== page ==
2009-2010 4th graders scored 34% in reading while 2010-2011 5th graders scored 34.1% in reading. So, actually, that cohort went up by .1% in reading. 2009-2010 4th graders scored 27.7% in math while 2010-2011 5th graders scored 22% in math so that cohort went DOWN 5.7% in math. Not as impressive looking now, and this was one of the two schools out of 800 that they CHOSE to spotlight. Also notice that if you compare the 5th graders from 2009-2010 to the 5th graders from 2010-2011, they went down 6% in reading, up 7% in math, and down 1% in science.
Luke C Moore in D.C. also chose the turnaround model. They got $552,000 to implement it. The DOE says it went up by 10% in reading and 20% in math. Looking over the school report cards, I learned that this is based on how their 10th graders did in 2009-2010 compared to their 10th graders in 2010-2011. Though the school had 400 students in 2009-2010, there were only 45 students who took the test to get 11% passing math and 18% passing reading. The next year the enrollment in the school went down to 311. Now, they actually had more students taking the test, though it still was only 70 students and their 10th grade scores were now 22% in math and 42% in reading. These are very small sample sizes and it is a stretch to imply that these improvements were representative of the growth of the entire school.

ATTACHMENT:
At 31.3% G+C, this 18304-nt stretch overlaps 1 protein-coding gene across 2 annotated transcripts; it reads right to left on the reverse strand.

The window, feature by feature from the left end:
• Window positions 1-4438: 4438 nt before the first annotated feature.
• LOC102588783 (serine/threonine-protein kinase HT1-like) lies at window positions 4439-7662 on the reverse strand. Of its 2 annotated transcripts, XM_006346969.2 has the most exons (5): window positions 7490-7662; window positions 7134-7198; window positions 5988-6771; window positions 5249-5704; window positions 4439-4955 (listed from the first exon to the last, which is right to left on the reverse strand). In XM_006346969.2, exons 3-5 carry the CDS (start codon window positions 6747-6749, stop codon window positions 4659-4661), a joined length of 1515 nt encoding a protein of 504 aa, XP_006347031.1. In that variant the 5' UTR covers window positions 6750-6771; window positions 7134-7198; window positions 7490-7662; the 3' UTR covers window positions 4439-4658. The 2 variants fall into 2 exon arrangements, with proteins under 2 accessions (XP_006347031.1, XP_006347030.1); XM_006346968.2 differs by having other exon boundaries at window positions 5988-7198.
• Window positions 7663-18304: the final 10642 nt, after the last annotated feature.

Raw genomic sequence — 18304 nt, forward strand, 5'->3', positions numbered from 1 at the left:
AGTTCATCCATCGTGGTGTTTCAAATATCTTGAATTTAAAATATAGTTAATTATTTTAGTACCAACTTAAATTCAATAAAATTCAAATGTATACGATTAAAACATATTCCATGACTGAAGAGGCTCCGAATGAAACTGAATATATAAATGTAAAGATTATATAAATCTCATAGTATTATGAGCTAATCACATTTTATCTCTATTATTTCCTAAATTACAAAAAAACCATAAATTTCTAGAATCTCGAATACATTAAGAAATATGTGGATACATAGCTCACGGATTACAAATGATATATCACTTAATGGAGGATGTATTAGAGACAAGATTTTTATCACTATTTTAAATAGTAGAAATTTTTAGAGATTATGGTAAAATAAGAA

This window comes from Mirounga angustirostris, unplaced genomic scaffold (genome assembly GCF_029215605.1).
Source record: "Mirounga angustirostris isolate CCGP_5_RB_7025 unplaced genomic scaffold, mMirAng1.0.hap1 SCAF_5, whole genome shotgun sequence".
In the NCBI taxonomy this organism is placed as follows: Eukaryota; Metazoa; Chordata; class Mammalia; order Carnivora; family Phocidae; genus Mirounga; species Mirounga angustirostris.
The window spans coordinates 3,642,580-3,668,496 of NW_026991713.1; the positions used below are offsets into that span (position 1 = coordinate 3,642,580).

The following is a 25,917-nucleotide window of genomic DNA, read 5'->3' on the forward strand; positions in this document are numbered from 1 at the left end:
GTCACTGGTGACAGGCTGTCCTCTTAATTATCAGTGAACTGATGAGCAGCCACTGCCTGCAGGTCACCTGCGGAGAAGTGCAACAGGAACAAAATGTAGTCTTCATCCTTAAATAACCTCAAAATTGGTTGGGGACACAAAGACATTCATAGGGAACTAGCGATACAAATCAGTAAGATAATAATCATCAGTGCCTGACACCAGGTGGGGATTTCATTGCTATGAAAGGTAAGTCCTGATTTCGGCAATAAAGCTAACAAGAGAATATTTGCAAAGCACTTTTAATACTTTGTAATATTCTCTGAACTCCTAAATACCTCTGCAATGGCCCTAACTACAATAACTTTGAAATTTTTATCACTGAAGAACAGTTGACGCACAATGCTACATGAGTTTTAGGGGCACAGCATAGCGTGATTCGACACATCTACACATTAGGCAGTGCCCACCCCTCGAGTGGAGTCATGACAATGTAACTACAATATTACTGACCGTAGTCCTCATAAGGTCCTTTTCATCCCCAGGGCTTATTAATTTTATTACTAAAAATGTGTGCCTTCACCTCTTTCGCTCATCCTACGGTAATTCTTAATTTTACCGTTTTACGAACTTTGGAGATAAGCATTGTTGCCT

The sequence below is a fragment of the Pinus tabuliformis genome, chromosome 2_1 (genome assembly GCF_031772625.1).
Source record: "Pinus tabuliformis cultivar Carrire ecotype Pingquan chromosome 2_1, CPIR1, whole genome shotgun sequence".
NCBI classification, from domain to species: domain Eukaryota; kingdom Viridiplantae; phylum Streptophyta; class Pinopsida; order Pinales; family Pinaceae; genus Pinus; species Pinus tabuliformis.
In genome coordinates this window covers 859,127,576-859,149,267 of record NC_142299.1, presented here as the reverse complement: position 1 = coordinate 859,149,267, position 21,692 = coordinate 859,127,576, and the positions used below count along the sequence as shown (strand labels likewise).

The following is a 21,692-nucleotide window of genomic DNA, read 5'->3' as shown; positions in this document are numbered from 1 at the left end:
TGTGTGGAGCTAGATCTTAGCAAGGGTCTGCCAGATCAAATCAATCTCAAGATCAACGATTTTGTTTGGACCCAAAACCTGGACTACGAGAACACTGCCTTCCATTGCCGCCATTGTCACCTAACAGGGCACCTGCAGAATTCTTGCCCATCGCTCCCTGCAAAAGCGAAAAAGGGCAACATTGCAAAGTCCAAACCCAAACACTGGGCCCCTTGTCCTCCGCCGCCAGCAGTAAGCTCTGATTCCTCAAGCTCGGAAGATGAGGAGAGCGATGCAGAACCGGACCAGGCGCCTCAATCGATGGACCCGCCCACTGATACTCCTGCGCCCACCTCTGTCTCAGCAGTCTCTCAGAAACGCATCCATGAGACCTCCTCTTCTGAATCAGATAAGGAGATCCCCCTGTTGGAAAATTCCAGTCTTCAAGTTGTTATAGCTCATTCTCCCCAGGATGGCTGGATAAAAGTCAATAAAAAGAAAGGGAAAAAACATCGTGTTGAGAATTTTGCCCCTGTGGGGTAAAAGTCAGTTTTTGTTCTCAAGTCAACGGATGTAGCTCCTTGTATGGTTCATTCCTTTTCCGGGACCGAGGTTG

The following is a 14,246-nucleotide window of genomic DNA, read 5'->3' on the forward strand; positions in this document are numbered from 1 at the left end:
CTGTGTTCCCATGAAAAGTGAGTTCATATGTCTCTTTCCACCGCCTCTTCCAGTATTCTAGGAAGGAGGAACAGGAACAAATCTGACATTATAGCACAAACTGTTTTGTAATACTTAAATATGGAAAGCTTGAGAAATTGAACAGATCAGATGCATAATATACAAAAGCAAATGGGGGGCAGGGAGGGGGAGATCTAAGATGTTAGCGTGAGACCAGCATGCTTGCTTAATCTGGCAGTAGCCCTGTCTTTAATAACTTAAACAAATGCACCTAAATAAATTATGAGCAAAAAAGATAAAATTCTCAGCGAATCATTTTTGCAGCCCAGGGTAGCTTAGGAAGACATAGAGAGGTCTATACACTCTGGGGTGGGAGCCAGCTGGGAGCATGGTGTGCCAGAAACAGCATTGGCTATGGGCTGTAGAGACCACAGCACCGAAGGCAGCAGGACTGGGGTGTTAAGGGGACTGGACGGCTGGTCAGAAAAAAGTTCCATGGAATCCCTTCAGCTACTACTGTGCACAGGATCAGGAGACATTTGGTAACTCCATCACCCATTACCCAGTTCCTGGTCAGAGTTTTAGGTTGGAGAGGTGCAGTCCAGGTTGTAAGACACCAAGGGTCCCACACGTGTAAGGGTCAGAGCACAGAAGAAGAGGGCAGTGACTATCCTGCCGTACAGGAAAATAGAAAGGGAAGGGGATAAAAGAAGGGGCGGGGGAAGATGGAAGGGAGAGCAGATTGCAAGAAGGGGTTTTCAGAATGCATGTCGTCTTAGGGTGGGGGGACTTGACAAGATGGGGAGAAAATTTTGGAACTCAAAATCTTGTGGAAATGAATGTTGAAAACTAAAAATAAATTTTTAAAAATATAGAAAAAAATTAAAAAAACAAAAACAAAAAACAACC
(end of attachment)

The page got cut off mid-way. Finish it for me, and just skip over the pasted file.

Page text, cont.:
So while I do approve of more money being spent on ‘failing’ schools, and I also approve of trying to help the school improve without firing the teachers, I think that it is not quite time to celebrate and declare that anyone has proved that poverty can be overcome by hiring expert consultants. And while one year of data is also too soon to call this program a ‘failure,’ it certainly can’t be called a ‘success’ yet either.
Because of my views about this, Duncan likes to label people like me ‘skeptics.’ Basically, he and other corporate reformers are ‘optimists’ since they believe that the ‘crisis’ in schools can be overcome through more accountability and choice and I’m a ‘pessimist’ because I don’t think we can do much better than we’re already doing. But there is another way to look at it. Maybe I’m the ‘optimist’ because I believe that schools and teachers can’t be pushed to do much better than they are already doing because they are already doing a good job. So from my perspective, I’m the ‘optimist’ and he is the ‘alarmist.’ Still, I’m all for improving things. Certainly, I don’t think that things are perfect. But what I am most skeptical about is that these ‘reforms’ are not based on research and will likely make things worse. If we weren’t in a true crisis before, we certainly are headed toward one now.